It was about four years ago that I found out I was pregnant with George. Four years! Many people say that time passes quickly when you have children, but I think the opposite is true. It’s not that it’s lingering, but it feels like a different lifetime from when I took the pregnancy test four years ago. I can’t even imagine my life without George and Joseph. It feels like 10 years ago instead of 4 years ago!
Within days of finding out I was pregnant, I started making plans to become a mommy blogger. That’s natural, right? I’m a blogger and about to become a mother. Of course I would be a mommy blogger. I bought a domain name and a new site theme, and began busy typing away at my keyboard drafting new blog posts.
So why didn’t I publish them?
And why did the whole mommy blog idea completely lose momentum as I entered my 10th week of pregnancy?
Why didn’t I share the details of motherhood online like I did when I traveled?
Here’s why I decided I didn’t want to be a mom blogger…
I was scared of negative comments
This feels like a taboo thing because mothers don’t say things like this, but I think I’m a really good mother. I’m not perfect, but I’m trying my best, and my best is pretty good. But until my sons turn 50, happy, healthy, balanced adults, and say to me, “Thank you, Mom, you did a great job!” I don’t know if I’ll ever feel truly successful. And until that day, if anyone questions my ability as a mother, I will definitely be devastated.
As you’ve probably noticed, when I blog about my travels, I end up looking back on them. That would be something I did weeks or even months ago. This is a trip that has passed, but I can confidently tell you what was good, what was bad, what I enjoyed, and what I would recommend. If someone disagrees with me, that’s fine, I’m fine with that. I’m confident that I’m doing the right thing when I’m traveling, but when I’m not, I’m happy to throw my hands up and say, ‘That wasn’t a good idea, don’t do it’.
But motherhood is not that simple.
I don’t really know how my daily decisions affect my children. There is no clear advice. You can’t say, “This way we’ll have a good time and everyone will be happy.” I’m always worried about whether I’m doing the right thing and I’m never 100% sure that every decision I make is for the best.
So if I do something and someone says, “I don’t know if that’s a good idea,” I freak out. That leaves you questioning everything and second-guessing every decision.
When it comes to raising children, people, especially those who can hide behind an internet screen, are very opinionated. And, oddly enough, people who don’t have children, or who had children 45 billion years before her, often want to tell you what they think because they have the most opinions. But I’m not ready for that.
It was boring
Looking back on my pregnancy and early motherhood, there were so many epic and momentous moments. There was a lot to think about, plan for, worry about, and get excited about. But on a day-to-day level, not much happens.
I’m not saying being a mother is boring. It’s nothing but boring. But if I told you about my daily life as a mother, you would be bored to tears. Mainly very slow walks (very slow walks), trips to the park, indoor play areas, chats with moms, coffee dates, and “Who can eat the most vegetables in one minute?” Includes games. Spoiler alert: Mom always wins that game, so I think the kids are starting to realize that this is not a fun game at all.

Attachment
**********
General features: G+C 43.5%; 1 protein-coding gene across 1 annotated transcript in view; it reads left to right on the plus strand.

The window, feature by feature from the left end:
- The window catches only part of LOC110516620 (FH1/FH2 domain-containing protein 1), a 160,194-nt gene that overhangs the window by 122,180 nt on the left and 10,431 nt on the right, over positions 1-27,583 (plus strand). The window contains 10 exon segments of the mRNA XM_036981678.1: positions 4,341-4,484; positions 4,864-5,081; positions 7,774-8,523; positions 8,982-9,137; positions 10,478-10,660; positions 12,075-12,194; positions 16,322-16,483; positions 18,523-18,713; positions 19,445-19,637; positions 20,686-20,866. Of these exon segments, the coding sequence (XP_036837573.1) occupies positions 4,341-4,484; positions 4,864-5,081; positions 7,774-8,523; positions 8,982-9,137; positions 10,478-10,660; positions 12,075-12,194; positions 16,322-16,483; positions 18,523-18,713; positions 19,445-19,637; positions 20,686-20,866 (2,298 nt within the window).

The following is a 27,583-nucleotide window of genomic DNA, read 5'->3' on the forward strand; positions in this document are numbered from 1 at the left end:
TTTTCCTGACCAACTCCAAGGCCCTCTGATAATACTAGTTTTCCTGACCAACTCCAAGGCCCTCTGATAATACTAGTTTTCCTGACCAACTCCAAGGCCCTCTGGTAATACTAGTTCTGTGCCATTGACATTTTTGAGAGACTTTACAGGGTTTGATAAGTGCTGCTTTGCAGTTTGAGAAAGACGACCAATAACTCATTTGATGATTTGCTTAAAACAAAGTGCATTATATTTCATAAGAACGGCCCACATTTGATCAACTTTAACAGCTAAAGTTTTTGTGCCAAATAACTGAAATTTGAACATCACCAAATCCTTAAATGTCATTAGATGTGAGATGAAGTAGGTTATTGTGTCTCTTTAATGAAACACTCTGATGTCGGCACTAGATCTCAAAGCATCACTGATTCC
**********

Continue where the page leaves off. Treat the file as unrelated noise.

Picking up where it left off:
A mom’s life is very routine.
I also didn’t have much to say about my pregnancy as I was very lucky and had it pretty easily and easily.
You know how people say kids are a handful? They mean it literally. When I go out with George and Joseph, I carry Joseph in his arm, George in my hand, and my dog Louis on a leash in the crook of his elbow. I carry a backpack, usually a coat for him, one or two for him, a jumper, hat and gloves. Because, apparently, children do not feel cold and take off their clothes the moment they leave the house. I’m always on the lookout for danger and keep a close eye on Joseph, who has a tendency to run off into places he shouldn’t, such as roads, bikes, and streams.
You don’t have time to stop and think about what a wonderful moment this is, or carefully form the words in your mind for a blog post later. And you definitely won’t have time to take your camera out of your overstuffed backpack and take photos!
You look at bloggers like Tiger Lily Quinn and see her gorgeous family photos and think, “How?” How on earth did they take that photo? Why does everyone look so calm and relaxed!?’
^ He looks like he’s having fun, but he’s actually panicking and thinking, “This kid is dangerous.” He is fearless and will throw himself into any pool whether there is someone to catch him or not. I can’t take my eyes off him even for a second!’
I don’t feel like being a mother defines who I am
The third and final reason I don’t blog much about motherhood is that while being a mother is the most important thing in my life, I don’t think it defines me. Because there isn’t.
When people ask me what I do, I always say I’m a blogger. But realistically, I only spend a few hours a week blogging (excluding the weeks I go on press trips). Being a blogger isn’t even a part-time job.
Most people would say they’re a stay-at-home mom with a side job or side hustle, but I don’t think so.
I’m a traveler, adventurer, and writer with children.
I’m not a mom who likes to travel.
People are dicks
And finally, it’s very easy. People on the internet can be idiots. People say mean things. I don’t want people to say bad things about my children. (When I re-read it, I had to cut out the last paragraph because it sounded like a dangerous psychopath!)